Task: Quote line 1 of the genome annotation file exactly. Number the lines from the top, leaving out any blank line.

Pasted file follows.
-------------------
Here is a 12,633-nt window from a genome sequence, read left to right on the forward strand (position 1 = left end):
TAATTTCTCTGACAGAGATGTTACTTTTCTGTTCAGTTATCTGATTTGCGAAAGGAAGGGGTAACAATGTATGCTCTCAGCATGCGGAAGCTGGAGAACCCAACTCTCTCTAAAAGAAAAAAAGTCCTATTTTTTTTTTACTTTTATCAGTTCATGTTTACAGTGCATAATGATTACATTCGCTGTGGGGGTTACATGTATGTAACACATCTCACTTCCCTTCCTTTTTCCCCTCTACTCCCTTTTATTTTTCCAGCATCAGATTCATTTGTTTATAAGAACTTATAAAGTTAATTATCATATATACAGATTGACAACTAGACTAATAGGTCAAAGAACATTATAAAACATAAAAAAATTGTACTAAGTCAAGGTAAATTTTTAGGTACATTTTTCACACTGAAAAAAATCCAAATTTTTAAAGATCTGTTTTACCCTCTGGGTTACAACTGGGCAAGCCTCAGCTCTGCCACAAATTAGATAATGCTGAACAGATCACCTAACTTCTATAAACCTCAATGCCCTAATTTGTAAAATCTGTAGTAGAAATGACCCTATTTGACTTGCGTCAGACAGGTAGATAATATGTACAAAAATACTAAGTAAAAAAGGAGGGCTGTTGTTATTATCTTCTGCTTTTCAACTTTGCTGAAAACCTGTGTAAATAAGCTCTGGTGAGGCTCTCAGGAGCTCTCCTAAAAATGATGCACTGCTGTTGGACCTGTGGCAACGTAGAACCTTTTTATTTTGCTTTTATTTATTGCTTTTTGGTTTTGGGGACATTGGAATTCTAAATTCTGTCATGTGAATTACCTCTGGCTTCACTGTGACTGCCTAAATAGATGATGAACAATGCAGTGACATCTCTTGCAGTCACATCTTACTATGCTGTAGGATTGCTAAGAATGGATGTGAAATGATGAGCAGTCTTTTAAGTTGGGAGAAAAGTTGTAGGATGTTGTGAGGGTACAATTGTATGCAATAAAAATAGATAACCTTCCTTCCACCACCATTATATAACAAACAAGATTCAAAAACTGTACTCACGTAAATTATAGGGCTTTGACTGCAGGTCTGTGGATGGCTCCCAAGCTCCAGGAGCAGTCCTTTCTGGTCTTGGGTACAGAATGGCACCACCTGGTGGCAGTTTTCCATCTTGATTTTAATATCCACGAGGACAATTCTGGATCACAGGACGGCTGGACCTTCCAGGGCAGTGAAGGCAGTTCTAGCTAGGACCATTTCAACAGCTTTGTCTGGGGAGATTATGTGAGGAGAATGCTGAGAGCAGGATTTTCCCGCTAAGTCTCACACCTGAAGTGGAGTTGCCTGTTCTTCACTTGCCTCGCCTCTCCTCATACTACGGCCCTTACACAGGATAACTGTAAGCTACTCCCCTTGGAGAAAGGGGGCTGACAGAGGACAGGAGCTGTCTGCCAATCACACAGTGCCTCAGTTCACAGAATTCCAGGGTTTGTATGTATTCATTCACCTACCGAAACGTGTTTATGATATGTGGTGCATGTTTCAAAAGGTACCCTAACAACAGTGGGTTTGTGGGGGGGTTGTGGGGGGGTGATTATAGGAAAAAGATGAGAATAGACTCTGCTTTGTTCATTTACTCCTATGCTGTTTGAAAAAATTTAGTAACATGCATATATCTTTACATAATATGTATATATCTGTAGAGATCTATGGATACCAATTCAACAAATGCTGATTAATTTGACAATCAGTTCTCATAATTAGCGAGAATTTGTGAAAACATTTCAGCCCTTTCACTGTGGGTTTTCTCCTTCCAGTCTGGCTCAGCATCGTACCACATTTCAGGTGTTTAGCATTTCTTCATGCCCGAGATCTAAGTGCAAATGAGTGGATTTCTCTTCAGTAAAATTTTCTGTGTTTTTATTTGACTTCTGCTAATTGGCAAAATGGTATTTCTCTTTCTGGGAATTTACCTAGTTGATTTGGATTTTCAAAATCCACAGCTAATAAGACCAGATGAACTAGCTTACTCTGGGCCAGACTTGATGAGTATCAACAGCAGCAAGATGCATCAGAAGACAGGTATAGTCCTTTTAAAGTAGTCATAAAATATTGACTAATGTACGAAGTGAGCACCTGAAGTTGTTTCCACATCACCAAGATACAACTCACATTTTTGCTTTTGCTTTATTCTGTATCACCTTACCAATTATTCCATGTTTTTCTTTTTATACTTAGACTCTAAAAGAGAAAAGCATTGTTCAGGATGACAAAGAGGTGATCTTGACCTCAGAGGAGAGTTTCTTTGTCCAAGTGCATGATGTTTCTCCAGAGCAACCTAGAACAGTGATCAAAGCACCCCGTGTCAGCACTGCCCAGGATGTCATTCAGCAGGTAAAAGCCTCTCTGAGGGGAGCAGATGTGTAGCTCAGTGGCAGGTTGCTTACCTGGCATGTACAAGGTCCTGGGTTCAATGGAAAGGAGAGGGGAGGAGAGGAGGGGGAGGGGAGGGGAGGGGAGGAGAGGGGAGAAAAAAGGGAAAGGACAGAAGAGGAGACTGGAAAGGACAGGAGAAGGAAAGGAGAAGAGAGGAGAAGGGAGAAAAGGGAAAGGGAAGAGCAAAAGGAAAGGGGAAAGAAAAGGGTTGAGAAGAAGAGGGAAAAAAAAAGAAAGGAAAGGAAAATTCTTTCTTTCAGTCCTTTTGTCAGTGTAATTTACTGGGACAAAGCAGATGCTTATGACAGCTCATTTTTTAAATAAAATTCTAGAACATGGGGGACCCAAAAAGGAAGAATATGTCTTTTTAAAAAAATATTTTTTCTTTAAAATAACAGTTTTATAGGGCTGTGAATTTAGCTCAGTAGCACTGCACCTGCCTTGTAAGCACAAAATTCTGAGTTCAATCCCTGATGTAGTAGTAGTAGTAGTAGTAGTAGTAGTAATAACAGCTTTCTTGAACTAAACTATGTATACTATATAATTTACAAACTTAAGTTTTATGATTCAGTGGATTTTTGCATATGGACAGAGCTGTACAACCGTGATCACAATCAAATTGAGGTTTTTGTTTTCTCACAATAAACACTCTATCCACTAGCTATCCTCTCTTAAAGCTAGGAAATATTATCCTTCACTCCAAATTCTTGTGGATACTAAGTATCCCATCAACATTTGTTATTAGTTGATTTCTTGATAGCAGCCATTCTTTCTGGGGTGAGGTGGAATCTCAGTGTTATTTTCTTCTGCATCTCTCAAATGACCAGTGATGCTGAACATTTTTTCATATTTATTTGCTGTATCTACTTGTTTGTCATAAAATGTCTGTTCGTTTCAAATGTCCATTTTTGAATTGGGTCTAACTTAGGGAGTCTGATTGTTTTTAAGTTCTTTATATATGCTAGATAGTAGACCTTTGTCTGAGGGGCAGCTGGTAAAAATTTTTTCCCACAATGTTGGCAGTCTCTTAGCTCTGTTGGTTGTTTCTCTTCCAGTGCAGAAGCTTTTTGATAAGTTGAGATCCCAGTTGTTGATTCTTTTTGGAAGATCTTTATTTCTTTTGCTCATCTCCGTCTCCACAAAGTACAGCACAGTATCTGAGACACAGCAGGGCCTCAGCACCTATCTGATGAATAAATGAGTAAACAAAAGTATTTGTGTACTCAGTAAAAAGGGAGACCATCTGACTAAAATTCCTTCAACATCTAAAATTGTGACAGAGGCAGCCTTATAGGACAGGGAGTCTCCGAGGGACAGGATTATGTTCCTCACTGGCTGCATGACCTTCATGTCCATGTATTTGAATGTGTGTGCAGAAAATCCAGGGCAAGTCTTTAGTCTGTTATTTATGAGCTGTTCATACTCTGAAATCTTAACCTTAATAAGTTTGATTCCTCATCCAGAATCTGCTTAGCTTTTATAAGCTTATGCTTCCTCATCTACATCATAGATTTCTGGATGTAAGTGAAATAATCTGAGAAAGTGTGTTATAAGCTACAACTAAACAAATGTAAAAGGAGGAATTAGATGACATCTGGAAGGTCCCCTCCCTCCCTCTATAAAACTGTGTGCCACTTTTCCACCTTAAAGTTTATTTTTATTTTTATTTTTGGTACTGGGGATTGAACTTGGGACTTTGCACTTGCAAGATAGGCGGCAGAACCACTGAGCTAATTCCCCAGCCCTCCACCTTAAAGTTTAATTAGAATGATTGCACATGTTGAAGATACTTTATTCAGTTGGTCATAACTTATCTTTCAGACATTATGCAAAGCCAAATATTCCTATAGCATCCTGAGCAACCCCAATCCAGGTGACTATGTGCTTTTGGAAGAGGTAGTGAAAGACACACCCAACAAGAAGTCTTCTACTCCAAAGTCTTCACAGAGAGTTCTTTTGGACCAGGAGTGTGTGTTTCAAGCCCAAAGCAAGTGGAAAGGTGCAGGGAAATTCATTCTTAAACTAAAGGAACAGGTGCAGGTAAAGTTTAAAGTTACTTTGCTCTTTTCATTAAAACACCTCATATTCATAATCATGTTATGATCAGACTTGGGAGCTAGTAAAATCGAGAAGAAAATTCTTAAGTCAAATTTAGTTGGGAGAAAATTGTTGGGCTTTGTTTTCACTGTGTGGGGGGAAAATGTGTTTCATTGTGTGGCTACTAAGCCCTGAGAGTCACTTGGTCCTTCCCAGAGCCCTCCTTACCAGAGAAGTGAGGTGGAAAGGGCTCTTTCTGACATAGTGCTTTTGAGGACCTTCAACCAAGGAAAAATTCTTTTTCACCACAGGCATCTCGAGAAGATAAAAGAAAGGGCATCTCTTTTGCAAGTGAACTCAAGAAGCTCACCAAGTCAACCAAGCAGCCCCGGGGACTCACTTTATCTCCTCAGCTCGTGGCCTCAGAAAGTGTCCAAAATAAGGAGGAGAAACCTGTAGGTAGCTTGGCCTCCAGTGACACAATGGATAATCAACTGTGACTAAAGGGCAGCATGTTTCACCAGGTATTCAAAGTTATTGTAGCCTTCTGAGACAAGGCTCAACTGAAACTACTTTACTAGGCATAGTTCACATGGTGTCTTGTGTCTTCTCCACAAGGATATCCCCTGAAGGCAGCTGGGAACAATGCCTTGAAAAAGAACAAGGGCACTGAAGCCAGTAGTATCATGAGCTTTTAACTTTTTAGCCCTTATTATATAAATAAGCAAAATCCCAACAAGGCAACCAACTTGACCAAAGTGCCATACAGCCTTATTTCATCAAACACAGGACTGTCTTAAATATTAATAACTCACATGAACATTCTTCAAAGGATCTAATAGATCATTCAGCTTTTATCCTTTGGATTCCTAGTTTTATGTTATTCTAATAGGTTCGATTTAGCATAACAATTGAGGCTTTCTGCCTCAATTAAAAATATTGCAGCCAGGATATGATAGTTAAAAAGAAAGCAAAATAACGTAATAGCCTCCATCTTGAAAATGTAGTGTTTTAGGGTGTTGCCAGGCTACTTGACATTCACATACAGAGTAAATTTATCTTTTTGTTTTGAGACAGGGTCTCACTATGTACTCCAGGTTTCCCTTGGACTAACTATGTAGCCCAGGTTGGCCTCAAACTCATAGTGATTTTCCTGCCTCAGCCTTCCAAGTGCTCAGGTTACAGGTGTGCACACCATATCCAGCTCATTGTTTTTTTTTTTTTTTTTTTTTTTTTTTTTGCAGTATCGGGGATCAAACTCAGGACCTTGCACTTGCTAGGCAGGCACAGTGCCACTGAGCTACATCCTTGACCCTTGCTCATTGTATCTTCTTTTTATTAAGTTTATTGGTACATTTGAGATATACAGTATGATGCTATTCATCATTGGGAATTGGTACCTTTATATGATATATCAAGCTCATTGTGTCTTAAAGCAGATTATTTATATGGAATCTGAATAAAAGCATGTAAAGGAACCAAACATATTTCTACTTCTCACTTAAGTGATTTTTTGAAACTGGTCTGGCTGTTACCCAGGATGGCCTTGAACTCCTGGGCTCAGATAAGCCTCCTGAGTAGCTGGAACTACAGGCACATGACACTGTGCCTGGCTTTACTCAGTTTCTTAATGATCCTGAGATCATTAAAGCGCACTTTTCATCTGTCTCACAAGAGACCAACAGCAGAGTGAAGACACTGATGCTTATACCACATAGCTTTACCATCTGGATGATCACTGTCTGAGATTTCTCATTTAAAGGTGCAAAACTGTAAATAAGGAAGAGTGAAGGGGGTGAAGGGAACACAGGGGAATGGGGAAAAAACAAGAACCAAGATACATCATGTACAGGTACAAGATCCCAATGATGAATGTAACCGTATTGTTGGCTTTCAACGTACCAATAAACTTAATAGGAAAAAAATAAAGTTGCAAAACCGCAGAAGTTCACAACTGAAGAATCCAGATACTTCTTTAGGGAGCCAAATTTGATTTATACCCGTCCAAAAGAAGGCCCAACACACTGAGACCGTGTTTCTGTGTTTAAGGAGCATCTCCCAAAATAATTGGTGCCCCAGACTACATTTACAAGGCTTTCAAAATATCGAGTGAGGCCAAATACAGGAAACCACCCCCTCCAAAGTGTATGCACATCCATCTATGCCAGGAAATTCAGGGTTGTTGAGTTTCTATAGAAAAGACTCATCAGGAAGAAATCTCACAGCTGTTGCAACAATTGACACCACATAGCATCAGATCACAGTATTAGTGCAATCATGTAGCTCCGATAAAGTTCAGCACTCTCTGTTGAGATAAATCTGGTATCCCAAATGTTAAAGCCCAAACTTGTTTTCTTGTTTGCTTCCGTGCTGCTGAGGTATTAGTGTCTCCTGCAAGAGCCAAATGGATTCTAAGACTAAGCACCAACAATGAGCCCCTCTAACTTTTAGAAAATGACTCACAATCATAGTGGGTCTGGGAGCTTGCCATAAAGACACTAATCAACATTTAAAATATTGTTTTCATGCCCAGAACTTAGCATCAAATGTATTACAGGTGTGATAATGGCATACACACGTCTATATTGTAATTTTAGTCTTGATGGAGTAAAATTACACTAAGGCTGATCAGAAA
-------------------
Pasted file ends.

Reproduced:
Here is a 12,633-nt window from a genome sequence, read left to right on the forward strand (position 1 = left end):